How to Start a Worm Bin: Your Guide to Getting Started with Worm Composting by Henry Owen
I have completely jumped on the composting bandwagon. Any serious gardener knows that compost is the black “golden ticket” necessary to increase your garden yields naturally. I really like the idea of worm composting, but I haven’t been very successful at it.
Until now I’ve been composting kitchen scraps by creating simple compost bins, making a kitchen scrap garden composter, and I’ve even tried trench composting when I had space. Those all work well, but the compost harvest is either too small or not quick enough to suit my garden needs.
Back to Worm Composting
Years ago I had my son-in-law build a really cool vermicomposting system from wood. That box was sturdy! Unfortunately, I had to leave it in Oregon and I miss it. I tried using that box for one season and had just about mastered the process when the whole thing went fatally wrong and the worms died. For the next 5 years, it made a great storage box for the garden.
Not exactly the intended purpose.
Over the years, I’ve thought about trying again. I went as far as researching worm vendors, but my past failure has kept me from diving in again. Until now that is.
Your Guide To Worm Composting
This week I have had the opportunity to read a wonderfully helpful worm composting book by Henry Owen. He’s given me my worm confidence back. How? By teaching me what I did wrong the first time. Thanks, Henry!
How to Start a Worm Bin: Your Guide to Getting Started with Worm Composting is a comprehensive, 101-page book that covers every aspect of vermicomposting. Start to finish. In my opinion, this is a must-have reference for any serious worm composting gardener. Luckily you don’t have to make a big wooden bin, either. Henry shares easy plans to make your own simple bin, he even keeps one under his office desk.
This is only a sampling of what I learned from Henry-
5 Things to Avoid When You Start Worm Composting
- Letting your worms freeze in the winter.
- Feeding your worms too much, too fast.
- Overwatering the worm bedding.
- Putting big chunks of food in the bin.
- Too many worms for the size of your worm bin.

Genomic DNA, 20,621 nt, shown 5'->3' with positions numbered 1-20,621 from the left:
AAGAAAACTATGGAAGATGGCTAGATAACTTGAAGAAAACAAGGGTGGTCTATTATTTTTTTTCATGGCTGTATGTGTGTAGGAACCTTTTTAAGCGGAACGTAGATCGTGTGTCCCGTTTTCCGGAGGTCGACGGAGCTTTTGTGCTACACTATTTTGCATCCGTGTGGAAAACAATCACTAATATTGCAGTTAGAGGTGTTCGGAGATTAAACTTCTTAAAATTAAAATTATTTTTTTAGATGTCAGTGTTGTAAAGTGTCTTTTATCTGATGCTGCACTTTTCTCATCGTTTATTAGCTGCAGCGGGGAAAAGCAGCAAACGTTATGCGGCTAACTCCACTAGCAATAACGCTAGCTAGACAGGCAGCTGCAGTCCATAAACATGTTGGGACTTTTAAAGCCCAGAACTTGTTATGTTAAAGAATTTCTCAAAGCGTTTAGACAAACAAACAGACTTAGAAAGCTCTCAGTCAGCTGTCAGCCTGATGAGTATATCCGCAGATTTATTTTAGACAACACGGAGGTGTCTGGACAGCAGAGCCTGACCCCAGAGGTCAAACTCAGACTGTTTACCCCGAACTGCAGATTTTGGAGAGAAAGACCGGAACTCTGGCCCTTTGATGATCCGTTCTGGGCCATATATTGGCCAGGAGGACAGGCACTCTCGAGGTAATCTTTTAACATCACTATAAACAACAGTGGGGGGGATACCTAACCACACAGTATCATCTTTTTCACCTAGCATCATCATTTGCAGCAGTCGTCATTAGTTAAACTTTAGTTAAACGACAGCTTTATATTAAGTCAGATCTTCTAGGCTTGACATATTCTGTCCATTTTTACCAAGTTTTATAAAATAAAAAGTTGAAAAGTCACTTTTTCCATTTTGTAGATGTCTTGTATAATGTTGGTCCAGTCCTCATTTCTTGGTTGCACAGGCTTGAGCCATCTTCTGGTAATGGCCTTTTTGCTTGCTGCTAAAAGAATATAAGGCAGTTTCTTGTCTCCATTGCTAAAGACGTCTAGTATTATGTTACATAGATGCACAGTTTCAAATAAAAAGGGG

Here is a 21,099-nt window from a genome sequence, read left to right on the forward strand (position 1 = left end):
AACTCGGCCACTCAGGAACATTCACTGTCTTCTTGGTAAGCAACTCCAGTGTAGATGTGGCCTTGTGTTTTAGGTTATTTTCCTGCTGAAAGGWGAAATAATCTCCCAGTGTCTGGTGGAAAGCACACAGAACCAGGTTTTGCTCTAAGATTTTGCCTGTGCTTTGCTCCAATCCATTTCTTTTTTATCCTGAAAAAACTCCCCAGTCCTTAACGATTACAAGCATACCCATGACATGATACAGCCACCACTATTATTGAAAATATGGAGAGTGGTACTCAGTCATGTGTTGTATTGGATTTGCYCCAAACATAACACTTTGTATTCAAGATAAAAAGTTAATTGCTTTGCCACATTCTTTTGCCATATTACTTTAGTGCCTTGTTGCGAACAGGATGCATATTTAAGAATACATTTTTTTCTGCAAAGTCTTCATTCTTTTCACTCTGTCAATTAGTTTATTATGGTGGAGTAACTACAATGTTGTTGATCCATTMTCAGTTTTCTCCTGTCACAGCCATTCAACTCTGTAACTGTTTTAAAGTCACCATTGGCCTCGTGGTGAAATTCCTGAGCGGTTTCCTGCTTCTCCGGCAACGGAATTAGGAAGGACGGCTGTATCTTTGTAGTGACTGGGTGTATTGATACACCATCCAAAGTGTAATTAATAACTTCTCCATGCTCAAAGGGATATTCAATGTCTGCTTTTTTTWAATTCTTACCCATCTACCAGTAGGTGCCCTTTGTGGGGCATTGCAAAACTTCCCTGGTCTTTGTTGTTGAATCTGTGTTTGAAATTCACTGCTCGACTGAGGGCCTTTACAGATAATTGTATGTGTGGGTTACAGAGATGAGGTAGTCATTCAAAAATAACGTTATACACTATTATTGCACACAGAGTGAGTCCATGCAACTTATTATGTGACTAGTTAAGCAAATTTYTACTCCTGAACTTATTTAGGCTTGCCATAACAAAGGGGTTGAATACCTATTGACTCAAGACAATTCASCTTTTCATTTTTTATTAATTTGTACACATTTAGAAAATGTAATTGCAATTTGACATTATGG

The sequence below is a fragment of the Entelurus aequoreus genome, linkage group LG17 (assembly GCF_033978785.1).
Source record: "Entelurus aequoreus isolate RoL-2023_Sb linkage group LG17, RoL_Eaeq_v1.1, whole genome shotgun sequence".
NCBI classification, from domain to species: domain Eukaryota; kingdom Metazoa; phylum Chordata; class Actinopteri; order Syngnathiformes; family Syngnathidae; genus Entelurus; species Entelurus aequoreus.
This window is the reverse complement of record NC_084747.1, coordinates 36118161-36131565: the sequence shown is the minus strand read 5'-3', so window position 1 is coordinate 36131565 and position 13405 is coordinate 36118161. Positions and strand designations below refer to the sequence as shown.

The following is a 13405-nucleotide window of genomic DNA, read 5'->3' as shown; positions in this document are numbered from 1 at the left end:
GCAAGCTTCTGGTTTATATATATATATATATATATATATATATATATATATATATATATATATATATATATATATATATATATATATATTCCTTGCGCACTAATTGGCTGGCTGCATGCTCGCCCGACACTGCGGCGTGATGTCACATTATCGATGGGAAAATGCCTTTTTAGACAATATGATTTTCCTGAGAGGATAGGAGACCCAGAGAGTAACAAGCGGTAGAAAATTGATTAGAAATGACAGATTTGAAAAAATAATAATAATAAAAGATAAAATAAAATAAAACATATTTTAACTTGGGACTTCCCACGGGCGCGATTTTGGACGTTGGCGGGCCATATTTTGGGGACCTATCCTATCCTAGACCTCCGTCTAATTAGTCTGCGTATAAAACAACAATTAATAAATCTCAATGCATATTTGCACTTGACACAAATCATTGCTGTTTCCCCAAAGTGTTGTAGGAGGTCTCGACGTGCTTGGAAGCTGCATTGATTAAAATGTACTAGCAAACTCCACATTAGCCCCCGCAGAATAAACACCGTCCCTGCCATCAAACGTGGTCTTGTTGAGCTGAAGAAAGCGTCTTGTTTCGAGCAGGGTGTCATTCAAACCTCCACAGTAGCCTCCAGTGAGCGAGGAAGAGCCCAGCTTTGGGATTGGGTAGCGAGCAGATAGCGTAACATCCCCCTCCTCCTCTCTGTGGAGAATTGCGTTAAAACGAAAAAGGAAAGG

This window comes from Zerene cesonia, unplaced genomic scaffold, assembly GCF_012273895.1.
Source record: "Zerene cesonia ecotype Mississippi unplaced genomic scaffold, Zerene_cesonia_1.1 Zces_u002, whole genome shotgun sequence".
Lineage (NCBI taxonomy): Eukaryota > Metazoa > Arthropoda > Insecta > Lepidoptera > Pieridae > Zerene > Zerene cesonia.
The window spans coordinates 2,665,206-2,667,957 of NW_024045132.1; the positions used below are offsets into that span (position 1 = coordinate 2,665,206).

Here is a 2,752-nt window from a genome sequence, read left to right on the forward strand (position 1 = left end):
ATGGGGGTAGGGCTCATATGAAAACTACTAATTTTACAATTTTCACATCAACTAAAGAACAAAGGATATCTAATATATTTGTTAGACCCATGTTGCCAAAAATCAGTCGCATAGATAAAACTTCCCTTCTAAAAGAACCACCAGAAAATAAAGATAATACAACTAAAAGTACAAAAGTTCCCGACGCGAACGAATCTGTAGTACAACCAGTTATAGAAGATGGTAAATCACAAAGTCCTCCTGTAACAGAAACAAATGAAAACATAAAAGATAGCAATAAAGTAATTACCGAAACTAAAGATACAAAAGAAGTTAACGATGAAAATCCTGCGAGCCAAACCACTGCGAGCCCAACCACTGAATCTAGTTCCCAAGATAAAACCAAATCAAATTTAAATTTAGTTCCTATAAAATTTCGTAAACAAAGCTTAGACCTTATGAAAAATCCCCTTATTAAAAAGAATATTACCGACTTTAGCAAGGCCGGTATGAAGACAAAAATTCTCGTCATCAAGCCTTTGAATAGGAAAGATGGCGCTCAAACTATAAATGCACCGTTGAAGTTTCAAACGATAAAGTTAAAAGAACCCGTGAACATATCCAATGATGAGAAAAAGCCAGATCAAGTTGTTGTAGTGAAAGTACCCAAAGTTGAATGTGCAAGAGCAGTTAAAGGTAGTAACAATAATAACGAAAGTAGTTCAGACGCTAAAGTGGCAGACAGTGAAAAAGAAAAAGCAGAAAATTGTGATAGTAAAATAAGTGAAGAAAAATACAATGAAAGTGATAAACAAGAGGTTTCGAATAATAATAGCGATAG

I learned that these 5 key things are what caused my old worm bin to fail miserably. Luckily Henry gave me insight so I can correct it next time. Chapters include advice about overcoming your fears about worm composting (will they escape?); how to set up a successful bin (with plans); which worms to consider purchase (and where to get them). I even learned how worms procreate.
Perhaps the most helpful items are the reference materials included in How to Start a Worm Bin. Now I know what to do if other critters show up, several ways to harvest those wonderful worm “droppings”, and where to go for troubleshooting if I get stuck again.
Henry Owen is a vermicomposting expert, having successfully started worm composting while working for Friendship Gardens, a nonprofit project he helped start that teaches gardening and grows food for Friendship Trays, Charlotte’s Meals On Wheels program. Friendship Trays serves 750 meals each weekday, and Henry was responsible for composting all the food waste from meal prep! Some 750 meals a day means a lot of onion peels, apple cores, and broccoli stems. They used three large flow-through worm composters and hundreds of thousands of red wiggler worms to eat through all that food waste each day. Informally and professionally, he’s been teaching people to worm compost since 2008.
Now, he spends his days as executive director of the Nature Discovery Center in Bellaire, Texas. He is a husband, father, educator, adventure play advocate, garden nerd, and worm composter. Follow Henry on Twitter @rhenryowen. If you have any worm composting questions, I’m sure he’d love to help. You can find him at Worm Composting HQ.
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